Pay-TV could lose 1 million customers this quarter, analyst says
Pay-TV operators could lose 1 million subscribers this quarter, a Wall Street analyst says.
John Hodulik, telecom analyst at UBS, projected the bleak period for cable-TV, satellite-TV, and telecoms in a widely reported research note earlier this month. Other analysts also are warning of a sharper trend away from pay-TV services, with consumers looking to internet streaming services because of the constantly escalating cost of big-channel bundles that can cost $100 a month.
Such a setback would follow a dismal first quarter, when pay-TV operators lost more than 700,000 subscribers, or several times more than the losses in the first quarter of last year. "The Cable Industry Can No Longer Deny the Cord Cutting Threat," the trade publication DSLReports.com warned in an article in May.
Comcast - in a rarity for pay-TV operators - added 42,000 Xfinity TV subscribers as the Philadelphia company said that improved customer service and its cloud-based interactive X1 set-top box stemmed the customer slide.
But Comcast CEO Brian Roberts said in an interview that aired on Bloomberg TV last week that cord-cutting - or the shift away from cable-TV - is "happening. We have seen it coming." It was an unusually blunt admission for the Comcast boss.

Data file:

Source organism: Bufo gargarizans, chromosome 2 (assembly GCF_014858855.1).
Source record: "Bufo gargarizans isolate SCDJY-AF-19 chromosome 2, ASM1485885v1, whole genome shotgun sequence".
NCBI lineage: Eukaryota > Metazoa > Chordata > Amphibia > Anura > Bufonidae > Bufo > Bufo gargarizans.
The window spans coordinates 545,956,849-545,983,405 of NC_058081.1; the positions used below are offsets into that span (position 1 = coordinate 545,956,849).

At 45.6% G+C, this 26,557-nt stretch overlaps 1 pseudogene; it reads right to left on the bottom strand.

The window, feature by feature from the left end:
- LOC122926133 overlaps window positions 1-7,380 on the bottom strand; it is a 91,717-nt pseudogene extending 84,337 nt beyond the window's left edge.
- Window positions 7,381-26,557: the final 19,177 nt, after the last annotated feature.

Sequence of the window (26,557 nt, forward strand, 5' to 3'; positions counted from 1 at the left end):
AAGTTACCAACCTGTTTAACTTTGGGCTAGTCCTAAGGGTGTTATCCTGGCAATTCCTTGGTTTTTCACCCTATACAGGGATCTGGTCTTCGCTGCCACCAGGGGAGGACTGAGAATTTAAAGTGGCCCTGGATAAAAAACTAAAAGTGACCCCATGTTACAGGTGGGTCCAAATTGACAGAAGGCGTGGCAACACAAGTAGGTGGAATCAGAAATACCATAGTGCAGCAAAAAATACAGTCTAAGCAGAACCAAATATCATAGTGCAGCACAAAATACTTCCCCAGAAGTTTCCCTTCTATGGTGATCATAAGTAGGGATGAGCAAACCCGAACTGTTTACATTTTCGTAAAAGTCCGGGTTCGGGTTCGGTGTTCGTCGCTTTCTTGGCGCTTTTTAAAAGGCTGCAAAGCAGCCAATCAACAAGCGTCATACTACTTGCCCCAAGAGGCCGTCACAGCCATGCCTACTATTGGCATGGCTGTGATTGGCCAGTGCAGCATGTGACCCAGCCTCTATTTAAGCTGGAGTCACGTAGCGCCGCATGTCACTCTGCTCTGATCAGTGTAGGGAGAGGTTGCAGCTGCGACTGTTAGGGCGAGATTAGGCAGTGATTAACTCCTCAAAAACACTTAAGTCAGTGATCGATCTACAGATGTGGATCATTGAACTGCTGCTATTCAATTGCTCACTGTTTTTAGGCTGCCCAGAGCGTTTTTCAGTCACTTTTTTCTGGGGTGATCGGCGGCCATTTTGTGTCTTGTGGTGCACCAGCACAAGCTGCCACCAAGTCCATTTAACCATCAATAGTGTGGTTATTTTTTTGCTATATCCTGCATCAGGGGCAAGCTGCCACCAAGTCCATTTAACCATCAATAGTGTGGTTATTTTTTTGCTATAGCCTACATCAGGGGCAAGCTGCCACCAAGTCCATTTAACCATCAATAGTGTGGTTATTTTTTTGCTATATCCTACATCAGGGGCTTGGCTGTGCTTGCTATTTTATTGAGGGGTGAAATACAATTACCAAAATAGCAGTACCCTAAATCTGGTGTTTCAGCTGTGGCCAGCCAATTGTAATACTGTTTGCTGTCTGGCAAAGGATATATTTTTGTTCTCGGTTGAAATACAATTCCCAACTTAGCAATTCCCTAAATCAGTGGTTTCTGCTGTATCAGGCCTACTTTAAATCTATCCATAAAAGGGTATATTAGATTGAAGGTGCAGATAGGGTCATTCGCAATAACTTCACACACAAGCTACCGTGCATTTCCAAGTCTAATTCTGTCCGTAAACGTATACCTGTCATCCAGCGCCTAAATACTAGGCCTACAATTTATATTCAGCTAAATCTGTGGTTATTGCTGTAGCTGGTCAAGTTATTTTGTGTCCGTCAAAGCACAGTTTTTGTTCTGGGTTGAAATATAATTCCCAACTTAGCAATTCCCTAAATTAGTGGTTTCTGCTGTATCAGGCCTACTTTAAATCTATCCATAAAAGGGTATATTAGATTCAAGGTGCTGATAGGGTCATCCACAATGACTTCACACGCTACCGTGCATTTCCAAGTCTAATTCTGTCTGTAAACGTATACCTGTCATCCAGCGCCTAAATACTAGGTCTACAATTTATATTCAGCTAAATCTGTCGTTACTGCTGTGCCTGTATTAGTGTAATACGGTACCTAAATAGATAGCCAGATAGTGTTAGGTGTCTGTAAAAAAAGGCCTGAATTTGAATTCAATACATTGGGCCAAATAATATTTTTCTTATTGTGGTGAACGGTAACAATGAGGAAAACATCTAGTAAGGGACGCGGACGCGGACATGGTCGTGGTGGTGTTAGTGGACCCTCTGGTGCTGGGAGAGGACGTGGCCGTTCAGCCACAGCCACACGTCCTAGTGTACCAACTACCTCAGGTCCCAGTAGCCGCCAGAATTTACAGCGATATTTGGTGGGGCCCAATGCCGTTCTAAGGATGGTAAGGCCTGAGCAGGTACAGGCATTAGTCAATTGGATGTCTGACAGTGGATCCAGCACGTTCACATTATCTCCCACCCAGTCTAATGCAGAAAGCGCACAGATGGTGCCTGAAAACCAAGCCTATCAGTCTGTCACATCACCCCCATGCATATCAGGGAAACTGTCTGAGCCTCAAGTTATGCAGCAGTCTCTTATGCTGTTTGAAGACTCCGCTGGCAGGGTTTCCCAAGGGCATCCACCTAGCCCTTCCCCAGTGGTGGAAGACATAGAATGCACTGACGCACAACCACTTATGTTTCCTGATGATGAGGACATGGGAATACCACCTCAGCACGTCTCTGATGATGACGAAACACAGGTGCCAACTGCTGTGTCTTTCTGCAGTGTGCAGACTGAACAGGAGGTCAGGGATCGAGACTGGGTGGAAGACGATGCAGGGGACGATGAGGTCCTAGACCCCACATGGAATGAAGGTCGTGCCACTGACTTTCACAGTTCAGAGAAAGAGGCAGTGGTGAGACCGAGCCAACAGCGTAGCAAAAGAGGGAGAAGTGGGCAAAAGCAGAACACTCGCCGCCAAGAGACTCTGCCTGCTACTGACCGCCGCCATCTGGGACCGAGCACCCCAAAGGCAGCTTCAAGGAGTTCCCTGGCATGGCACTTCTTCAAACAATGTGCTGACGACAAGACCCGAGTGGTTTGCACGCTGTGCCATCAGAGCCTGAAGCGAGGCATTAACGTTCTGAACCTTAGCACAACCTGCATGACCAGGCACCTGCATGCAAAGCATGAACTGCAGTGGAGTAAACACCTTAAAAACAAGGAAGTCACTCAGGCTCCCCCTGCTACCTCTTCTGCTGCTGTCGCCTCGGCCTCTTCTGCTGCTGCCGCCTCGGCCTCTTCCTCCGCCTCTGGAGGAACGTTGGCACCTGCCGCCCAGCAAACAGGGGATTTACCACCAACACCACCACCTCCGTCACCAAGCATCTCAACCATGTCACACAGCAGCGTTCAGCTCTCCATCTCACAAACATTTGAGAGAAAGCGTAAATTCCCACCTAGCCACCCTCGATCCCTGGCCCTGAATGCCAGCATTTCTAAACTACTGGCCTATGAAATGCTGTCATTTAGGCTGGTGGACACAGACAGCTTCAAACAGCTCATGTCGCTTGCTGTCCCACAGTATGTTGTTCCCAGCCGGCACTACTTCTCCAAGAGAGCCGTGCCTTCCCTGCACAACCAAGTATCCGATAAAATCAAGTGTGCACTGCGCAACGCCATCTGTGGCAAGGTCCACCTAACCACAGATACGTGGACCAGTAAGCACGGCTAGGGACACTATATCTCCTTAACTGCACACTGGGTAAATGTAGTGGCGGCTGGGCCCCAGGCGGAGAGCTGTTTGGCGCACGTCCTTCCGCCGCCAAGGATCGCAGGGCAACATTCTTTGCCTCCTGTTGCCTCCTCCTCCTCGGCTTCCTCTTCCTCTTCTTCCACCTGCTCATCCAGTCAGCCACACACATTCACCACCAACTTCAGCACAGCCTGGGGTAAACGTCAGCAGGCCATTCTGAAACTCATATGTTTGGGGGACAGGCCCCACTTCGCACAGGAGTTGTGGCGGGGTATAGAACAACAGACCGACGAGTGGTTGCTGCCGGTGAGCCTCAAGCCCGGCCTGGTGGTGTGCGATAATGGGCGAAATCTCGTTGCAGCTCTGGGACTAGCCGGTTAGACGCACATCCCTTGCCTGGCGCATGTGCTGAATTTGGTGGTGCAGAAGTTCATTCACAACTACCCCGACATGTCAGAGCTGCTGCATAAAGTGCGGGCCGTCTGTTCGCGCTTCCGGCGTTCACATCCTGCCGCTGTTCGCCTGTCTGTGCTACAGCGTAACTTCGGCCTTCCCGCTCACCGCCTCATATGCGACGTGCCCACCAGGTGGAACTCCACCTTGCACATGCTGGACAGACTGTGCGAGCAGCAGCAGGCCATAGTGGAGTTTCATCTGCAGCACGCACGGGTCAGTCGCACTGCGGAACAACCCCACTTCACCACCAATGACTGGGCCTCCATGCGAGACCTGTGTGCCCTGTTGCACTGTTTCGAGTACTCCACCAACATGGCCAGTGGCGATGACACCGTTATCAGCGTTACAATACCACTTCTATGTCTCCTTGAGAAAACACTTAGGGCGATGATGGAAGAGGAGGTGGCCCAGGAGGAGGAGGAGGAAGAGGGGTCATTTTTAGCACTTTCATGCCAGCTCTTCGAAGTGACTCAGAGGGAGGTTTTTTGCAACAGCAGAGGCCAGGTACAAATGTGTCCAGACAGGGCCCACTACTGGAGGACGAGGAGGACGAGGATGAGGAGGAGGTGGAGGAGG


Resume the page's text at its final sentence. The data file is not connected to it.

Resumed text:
Comcast is the nation's largest cable-TV operator. In recent years, the company has diversified its revenue with a fast-growing high-speed internet business, Xfinity Internet, and entertainment through Comcast-owned NBCUniversal.
Dan Cryan, a senior director at the research firm IHS Markit, said that Comcast seems to be discounting its Xfinity TV service to prop up the business in the face of threats from Netflix, Hulu, Sling, and other streaming services. "Comcast is being very aggressive around keeping its TV subscriber numbers," he said.
Colin Dixon, an nScreenMedia analyst, said that pay-TV operators are stuck in a vicious cycle of constantly escalating pay-TV bills while streaming options are becoming more popular with consumers.
"Before, we did not have many alternatives, but now we are awash in content," Dixon said. People are watching one or two shows a day on Netflix. "This is coming right out of TV viewing."
Comcast has said that its programming costs for television content on the channels offered through Xfinity TV are expected to increase about 13 percent this year. The sources of this inflationary pressure are sports and broadcast television, industry insiders say.
The second quarter, ending on June 30, is typically the worst period for pay-TV operators partly because of college students coming home for the summer and canceling their services.
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